2. You are opposed to autonomy. You are in favour only of regional self-government. I disagree entirely. Recall Engels’s explanation that centralisation does not in the least preclude local “liberties”.[5] Why should Poland have autonomy and not the Caucasus, the South, or the Urals? Does not the central parliament determine the limits of autonomy? We are certainly in favour of democratic centralism. We are opposed to federation. We support the Jacobins as against the Girondists. But to be afraid of autonomy in Russia of all places—that is simply ridiculous! It is reactionary. Give me an example, imagine a case in which autonomy can be harmful. You cannot. But in Russia (and in Prussia), this narrow interpretation—only local self-government—plays into the hands of the rotten police regime.

3. “The right to self-determination does not imply only the right to secede. It also implies the right to federal association, the right to autonomy,” you write. I disagree entirely. It does not imply the right to federation. Federation means the association of equals, an association that demands common agreement. How can one side have a right to demand that the other side should agree with it? That is absurd. We are opposed to federation in principle, it loosens economic ties, and is unsuitable for a single state. You want to secede? All right, go to the devil, if you can break economic bonds, or rather, if the oppression and friction of “coexistence” disrupt and ruin economic bonds. You don’t want to secede? In that case, excuse me, but don’t decide for me; don’t think that you have a “right” to federation.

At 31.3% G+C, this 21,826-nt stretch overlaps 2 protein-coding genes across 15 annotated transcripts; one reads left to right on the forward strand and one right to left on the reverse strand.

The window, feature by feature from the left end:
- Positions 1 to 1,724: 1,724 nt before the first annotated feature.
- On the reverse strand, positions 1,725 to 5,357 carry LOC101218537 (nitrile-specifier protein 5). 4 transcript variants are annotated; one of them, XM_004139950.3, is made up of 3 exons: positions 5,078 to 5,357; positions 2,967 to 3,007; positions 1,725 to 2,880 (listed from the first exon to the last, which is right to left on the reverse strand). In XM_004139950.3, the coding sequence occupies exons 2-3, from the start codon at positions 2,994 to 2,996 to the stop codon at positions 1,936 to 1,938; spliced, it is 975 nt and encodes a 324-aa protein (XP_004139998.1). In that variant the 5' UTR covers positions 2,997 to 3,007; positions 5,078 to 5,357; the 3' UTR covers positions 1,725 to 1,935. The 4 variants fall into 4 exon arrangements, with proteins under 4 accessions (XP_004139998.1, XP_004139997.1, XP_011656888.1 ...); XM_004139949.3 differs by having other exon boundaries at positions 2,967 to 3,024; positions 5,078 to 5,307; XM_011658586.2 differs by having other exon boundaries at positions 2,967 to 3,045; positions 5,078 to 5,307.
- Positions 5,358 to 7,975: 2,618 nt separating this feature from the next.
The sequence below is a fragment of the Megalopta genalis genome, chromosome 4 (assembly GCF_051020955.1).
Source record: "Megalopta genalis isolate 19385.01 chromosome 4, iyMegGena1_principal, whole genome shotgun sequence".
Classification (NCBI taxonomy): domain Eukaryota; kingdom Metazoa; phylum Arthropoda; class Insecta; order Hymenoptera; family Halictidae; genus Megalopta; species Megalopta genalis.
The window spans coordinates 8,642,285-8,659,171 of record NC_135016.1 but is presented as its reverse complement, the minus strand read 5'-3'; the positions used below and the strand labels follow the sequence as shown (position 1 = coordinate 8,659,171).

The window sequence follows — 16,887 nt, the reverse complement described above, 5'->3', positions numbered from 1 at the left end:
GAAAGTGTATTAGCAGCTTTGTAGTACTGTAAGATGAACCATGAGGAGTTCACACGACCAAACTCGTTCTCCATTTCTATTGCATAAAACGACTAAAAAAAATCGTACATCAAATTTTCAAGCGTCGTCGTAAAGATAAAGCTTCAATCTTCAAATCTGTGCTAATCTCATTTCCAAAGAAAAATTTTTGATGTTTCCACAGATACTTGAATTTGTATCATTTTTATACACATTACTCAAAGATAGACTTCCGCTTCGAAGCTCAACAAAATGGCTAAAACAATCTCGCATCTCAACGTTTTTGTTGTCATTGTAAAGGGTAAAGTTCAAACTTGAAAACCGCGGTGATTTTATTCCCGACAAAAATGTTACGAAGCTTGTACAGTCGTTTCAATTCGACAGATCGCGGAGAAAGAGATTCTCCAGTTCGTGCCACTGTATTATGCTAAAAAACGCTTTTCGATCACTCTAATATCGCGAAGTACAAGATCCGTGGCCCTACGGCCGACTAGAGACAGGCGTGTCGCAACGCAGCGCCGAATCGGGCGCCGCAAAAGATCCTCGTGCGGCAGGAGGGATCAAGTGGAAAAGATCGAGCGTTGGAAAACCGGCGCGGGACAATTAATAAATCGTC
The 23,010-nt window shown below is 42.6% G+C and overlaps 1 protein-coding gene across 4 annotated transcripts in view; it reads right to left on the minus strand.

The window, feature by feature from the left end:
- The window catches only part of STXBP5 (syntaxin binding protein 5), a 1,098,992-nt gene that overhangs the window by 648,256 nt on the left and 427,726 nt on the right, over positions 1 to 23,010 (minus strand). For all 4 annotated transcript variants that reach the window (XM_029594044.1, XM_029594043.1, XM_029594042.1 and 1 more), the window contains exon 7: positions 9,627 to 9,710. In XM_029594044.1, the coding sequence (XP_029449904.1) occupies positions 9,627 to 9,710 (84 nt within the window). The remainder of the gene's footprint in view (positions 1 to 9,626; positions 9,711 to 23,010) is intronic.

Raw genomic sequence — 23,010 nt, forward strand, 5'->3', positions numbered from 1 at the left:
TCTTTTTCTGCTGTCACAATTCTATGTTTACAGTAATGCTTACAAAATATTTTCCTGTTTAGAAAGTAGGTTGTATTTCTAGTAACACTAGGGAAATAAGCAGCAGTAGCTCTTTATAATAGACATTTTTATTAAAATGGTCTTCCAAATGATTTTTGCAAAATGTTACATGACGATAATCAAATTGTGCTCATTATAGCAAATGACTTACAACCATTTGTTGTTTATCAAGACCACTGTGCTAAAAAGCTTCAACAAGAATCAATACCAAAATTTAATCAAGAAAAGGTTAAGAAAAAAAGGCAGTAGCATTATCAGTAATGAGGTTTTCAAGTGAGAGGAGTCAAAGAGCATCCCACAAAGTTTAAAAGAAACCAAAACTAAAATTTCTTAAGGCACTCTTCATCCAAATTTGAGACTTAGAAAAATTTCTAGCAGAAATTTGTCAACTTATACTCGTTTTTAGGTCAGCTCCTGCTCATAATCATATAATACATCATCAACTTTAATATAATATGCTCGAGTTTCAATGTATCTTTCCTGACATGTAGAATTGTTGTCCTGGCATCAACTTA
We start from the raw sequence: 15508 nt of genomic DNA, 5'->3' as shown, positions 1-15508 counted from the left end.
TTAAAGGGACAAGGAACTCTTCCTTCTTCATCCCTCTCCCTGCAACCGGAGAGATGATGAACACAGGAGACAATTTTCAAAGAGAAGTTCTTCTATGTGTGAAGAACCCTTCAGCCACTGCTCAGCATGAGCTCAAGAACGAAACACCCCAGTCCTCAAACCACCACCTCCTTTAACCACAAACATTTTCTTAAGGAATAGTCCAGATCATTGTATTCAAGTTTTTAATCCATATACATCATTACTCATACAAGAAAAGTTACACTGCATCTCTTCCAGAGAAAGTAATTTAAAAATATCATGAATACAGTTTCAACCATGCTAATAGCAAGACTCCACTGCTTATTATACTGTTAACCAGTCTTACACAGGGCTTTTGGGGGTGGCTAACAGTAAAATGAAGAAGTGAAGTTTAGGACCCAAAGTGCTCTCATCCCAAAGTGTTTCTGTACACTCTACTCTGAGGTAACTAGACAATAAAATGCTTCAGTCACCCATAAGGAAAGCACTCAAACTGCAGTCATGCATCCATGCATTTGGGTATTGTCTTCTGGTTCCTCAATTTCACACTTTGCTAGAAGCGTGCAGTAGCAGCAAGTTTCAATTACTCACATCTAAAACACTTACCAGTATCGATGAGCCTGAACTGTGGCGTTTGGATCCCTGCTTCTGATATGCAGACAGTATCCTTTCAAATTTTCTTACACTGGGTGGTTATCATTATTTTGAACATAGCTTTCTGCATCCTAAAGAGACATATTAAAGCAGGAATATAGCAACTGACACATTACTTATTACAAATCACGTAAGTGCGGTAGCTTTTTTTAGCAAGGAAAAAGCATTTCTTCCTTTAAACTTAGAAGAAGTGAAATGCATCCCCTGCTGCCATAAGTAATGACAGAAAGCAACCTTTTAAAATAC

Right to autonomy?” Wrong again. We are in favour of autonomy for all parts; we are in favour of the right to   secession (and not in favour of everyone’s seceding!). Autonomy is our plan for organising a democratic state. Secession is not what we plan at all. We do not advocate secession. In general, we are opposed to secession. But we stand for the right to secede owing to reactionary, Great-Russian nationalism, which has so besmirched the idea of national coexistence that sometimes closer ties will be established after free secession!

The right to self-determination is an exception to our general premise of centralisation. This exception is absolutely essential in view of reactionary Great-Russian nationalism; and any rejection of this exception is opportunism (as in the case of Rosa Luxemburg); it means foolishly playing into the hands of reactionary Great-Russian nationalism. But exceptions must not be too broadly interpreted. In this case there is not, and must not be anything more than the right to secede.